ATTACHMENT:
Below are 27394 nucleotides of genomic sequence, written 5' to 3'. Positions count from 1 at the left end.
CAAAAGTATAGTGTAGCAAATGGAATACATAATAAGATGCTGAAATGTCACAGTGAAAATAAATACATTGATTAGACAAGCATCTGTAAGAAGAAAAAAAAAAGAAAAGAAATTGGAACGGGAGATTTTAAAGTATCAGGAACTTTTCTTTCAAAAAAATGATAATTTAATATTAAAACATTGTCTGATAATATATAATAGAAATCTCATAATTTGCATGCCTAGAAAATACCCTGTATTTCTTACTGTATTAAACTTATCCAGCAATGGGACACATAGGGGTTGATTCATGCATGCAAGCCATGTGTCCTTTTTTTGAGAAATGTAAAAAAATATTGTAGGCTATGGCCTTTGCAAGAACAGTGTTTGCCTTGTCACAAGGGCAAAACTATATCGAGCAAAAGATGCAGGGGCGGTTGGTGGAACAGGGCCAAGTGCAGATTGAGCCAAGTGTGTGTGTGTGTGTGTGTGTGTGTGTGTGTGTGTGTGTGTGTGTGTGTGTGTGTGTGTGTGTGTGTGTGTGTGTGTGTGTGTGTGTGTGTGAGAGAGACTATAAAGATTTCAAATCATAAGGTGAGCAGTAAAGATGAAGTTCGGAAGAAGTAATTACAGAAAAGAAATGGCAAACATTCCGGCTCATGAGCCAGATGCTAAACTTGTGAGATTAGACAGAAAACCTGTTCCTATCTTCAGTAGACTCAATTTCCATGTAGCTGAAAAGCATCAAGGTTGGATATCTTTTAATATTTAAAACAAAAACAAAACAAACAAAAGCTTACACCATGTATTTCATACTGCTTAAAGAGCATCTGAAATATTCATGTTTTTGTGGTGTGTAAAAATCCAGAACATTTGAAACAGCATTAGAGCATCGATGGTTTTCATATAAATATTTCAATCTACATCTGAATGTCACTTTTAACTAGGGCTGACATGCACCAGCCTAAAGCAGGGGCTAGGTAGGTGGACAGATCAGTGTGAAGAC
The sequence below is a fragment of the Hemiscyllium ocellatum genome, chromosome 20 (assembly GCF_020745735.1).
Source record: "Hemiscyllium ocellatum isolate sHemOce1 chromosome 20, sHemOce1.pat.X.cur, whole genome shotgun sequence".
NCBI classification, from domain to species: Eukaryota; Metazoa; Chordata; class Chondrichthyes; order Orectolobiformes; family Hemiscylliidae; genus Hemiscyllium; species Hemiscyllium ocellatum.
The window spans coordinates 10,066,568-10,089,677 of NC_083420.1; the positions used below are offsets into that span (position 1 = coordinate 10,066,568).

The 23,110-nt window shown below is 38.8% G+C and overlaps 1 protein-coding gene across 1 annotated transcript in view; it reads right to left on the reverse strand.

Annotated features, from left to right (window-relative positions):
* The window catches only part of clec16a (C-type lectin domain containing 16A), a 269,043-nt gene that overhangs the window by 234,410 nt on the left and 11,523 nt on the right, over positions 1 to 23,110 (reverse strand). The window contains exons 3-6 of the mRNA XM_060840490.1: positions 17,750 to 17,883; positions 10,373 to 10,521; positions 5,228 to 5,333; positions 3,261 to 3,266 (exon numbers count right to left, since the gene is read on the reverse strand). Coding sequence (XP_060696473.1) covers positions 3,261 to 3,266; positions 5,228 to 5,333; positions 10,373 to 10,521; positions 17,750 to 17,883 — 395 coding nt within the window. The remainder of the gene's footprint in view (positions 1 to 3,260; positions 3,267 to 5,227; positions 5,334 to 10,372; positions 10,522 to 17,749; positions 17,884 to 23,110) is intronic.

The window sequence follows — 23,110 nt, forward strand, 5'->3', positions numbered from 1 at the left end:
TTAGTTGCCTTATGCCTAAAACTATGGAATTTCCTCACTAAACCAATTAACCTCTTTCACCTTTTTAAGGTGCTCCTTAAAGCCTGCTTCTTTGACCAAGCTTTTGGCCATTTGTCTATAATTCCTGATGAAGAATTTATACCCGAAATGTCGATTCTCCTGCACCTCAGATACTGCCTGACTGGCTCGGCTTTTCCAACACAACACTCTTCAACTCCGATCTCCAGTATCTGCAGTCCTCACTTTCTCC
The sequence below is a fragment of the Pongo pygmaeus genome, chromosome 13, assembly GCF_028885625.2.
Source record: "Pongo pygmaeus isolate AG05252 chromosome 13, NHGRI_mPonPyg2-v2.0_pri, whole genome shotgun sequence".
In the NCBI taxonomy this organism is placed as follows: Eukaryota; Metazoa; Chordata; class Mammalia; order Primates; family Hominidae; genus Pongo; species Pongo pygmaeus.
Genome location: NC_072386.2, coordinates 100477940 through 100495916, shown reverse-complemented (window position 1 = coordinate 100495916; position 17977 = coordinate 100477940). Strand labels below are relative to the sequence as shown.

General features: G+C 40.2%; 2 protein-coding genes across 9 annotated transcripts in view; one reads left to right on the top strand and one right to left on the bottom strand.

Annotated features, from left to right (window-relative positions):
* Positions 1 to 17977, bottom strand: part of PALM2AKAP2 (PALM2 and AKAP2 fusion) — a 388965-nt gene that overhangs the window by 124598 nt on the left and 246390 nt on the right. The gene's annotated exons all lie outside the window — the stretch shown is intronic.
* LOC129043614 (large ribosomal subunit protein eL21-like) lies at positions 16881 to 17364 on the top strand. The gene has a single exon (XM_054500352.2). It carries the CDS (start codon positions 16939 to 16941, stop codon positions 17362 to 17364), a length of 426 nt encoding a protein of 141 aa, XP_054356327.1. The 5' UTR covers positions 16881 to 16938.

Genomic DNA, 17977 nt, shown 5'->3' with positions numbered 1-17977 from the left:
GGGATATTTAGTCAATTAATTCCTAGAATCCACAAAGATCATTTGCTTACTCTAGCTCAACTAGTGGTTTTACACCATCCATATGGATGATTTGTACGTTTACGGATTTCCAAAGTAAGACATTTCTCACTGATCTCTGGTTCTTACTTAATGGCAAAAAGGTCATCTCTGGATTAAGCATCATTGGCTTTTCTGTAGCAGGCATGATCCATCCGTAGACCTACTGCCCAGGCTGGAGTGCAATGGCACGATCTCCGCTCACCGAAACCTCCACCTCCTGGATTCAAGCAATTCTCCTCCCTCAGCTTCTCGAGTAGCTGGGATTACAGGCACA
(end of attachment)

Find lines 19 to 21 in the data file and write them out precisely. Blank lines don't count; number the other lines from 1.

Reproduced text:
* LOC129043614 (large ribosomal subunit protein eL21-like) lies at positions 16881 to 17364 on the top strand. The gene has a single exon (XM_054500352.2). It carries the CDS (start codon positions 16939 to 16941, stop codon positions 17362 to 17364), a length of 426 nt encoding a protein of 141 aa, XP_054356327.1. The 5' UTR covers positions 16881 to 16938.

Genomic DNA, 17977 nt, shown 5'->3' with positions numbered 1-17977 from the left:
GGGATATTTAGTCAATTAATTCCTAGAATCCACAAAGATCATTTGCTTACTCTAGCTCAACTAGTGGTTTTACACCATCCATATGGATGATTTGTACGTTTACGGATTTCCAAAGTAAGACATTTCTCACTGATCTCTGGTTCTTACTTAATGGCAAAAAGGTCATCTCTGGATTAAGCATCATTGGCTTTTCTGTAGCAGGCATGATCCATCCGTAGACCTACTGCCCAGGCTGGAGTGCAATGGCACGATCTCCGCTCACCGAAACCTCCACCTCCTGGATTCAAGCAATTCTCCTCCCTCAGCTTCTCGAGTAGCTGGGATTACAGGCACA